I respect anyone who wants to make enough money to live comfortably, support a family, or support their favorite causes. I respect anyone who wants to go on the roller coaster ride that is fame; life is short and at least fame brings you into other people’s lives. I respect those who wanted to be respected. Critical appreciation is as good a measuring stick for value as anything else.

Here, there are no right answers. Only honest and dishonest ones. Life will eventually show us the value of our goals, and then we’ll change again.

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I met Bryan Thomas Schmidt last year when I was looking for a roommate at World Fantasy Convention. Turns out, he’s written a scifi/space opera that’s been summarized as “Moses in Space!” His first novel is out–he’s written a tremendously fun throwback story that reminds readers of Star Wars. Here’s Bryan’s guest post with tips for writing with better characterization. He makes a number of good points, and I was able to pick up some nice ideas from his article:


The Worker Prince by Bryan Thomas Schmidt

One of the keys to good storytelling that hooks readers is creating relatable characters. What are the tricks apart from character naming to accomplish this challenging task?

To start with, create individuals not stereotypes. Yes, characters have a story function. Yes, some of them are even like tropes, filling necessary roles like comic relief, the buddy, the confidant, etc. But that doesn’t mean you should stop there and fail to flesh them out. People are unique, no two the same, and so should it be with your characters. Each character should respond differently to a particular situation from any other character. For example, fight scenes, can often be a place where characters blend into one and all react the same. Instead try treating such common scenes as opportunities to reveal character through uniqueness. How would one character fight differently than another? Work this in and your story will be richer, your characters stronger. There are many other common scene types where you can similarly emphasize the uniqueness. Look for them.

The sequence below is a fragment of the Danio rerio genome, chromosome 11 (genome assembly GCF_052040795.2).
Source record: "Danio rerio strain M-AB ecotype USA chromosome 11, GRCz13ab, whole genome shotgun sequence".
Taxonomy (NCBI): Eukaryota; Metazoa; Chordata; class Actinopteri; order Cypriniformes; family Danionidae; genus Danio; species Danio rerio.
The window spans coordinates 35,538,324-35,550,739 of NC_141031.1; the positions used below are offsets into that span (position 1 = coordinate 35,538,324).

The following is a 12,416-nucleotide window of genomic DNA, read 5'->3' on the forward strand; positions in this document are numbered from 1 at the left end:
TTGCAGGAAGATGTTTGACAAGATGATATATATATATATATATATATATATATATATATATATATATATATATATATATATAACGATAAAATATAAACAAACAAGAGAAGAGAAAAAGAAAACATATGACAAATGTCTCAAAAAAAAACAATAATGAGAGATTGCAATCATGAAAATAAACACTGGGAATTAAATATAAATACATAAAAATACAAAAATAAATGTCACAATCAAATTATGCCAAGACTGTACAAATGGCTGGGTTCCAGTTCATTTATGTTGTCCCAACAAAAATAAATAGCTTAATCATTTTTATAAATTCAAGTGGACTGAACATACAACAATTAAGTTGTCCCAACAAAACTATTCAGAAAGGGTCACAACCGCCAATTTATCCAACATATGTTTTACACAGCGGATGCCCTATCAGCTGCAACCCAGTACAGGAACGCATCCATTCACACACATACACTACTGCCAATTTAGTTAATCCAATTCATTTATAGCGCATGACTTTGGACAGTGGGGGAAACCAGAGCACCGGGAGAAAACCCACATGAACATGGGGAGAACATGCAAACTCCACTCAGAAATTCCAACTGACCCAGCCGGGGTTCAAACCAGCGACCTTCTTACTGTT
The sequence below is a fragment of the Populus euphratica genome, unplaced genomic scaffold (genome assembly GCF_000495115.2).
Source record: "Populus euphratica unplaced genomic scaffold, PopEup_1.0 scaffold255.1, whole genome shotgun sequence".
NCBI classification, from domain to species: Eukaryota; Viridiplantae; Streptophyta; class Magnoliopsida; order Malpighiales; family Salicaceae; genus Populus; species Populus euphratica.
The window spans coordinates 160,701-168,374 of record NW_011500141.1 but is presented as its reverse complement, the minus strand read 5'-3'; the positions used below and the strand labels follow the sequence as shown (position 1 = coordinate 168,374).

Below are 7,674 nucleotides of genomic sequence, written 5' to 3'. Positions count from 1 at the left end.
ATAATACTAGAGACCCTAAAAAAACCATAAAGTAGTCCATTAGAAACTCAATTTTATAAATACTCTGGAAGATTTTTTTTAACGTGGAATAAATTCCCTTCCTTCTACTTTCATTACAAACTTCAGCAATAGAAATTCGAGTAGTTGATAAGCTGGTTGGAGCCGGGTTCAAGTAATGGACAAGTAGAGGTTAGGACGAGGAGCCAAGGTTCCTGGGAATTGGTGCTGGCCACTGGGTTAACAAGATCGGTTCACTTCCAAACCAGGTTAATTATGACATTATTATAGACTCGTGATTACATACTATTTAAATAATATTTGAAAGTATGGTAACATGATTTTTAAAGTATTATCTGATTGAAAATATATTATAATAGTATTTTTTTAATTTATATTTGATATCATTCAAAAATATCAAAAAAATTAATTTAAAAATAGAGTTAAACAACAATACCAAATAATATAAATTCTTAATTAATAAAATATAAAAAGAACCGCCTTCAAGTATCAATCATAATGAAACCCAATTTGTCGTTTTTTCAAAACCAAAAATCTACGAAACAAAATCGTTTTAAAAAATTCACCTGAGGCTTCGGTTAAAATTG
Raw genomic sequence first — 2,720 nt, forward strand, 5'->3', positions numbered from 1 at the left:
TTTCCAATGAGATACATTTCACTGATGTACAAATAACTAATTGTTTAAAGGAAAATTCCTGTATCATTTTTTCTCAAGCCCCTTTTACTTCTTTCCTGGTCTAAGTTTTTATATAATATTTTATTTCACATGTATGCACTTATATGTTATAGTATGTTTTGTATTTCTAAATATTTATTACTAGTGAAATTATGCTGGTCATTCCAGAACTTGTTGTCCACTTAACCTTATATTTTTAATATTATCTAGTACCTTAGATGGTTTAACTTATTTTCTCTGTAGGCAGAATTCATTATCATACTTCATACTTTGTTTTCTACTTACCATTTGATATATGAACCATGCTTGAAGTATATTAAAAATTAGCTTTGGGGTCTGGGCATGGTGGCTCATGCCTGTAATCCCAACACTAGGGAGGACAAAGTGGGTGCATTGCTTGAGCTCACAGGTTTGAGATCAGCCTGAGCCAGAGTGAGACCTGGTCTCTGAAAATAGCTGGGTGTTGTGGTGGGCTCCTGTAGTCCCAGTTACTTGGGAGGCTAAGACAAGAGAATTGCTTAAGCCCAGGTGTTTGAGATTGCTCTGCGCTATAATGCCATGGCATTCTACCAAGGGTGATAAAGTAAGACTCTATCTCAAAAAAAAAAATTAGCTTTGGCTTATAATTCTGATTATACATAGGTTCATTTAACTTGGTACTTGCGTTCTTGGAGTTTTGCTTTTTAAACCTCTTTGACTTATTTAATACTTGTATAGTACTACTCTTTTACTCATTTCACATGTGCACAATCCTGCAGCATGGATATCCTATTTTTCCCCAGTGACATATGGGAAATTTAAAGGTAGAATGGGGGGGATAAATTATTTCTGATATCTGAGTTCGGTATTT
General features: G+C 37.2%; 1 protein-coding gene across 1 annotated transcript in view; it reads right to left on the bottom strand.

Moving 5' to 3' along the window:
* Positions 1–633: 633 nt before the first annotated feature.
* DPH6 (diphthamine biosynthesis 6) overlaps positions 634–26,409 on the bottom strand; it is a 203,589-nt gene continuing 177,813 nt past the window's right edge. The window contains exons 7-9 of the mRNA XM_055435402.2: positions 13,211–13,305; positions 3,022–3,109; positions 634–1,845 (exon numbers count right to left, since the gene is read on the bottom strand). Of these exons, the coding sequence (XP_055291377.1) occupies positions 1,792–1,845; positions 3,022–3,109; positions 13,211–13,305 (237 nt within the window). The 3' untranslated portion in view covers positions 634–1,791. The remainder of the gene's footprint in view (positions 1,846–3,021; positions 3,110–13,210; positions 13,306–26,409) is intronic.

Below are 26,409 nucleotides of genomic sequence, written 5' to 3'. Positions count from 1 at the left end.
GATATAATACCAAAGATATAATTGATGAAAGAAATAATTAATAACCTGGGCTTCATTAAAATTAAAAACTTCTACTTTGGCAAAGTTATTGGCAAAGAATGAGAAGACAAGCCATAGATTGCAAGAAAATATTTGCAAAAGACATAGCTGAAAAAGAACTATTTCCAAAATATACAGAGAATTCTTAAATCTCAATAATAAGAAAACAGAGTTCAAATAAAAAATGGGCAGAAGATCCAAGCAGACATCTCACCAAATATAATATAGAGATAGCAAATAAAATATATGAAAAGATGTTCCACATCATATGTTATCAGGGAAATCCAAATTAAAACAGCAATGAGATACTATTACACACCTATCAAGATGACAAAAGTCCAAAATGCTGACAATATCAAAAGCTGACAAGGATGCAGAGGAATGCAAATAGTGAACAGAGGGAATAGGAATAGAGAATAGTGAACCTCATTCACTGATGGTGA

Second, each character should have his or her own vocabulary. People use words differently, so your characters should as well. One of the best ways to distinguish and develop characters is through dialogue. Educated people use more sophisticated words, while less educated people structure sentences  differently. Think of this as you develop each character’s voice and use it to set them apart, create conflict and develop them throughout your story. Vocabulary, in fact, is far more effective than attempting to create accents. Phonetically, accents already pose problems and can even devolve into silly or, far worse, confusing dialogue styles which detract from the story.